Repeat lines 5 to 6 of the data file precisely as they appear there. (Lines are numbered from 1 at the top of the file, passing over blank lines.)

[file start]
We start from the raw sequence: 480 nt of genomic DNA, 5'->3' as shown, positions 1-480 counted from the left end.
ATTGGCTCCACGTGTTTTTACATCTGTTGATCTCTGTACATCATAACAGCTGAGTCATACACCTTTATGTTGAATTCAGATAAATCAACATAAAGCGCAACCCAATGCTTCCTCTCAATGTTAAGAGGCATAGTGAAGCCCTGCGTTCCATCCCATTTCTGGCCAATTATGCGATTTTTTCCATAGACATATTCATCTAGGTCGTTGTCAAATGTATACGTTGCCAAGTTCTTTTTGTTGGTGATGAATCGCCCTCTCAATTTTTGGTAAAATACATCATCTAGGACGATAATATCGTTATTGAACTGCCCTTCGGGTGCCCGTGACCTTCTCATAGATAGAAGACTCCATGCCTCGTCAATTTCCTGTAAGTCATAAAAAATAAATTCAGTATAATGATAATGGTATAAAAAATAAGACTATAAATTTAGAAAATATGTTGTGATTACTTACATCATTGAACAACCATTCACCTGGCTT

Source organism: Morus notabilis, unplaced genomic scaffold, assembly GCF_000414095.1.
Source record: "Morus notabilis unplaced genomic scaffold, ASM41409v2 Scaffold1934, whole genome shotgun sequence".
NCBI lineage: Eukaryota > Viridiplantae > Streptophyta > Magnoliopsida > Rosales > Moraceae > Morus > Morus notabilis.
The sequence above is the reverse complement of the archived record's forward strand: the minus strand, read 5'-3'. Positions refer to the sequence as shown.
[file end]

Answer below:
NCBI lineage: Eukaryota > Viridiplantae > Streptophyta > Magnoliopsida > Rosales > Moraceae > Morus > Morus notabilis.
The sequence above is the reverse complement of the archived record's forward strand: the minus strand, read 5'-3'. Positions refer to the sequence as shown.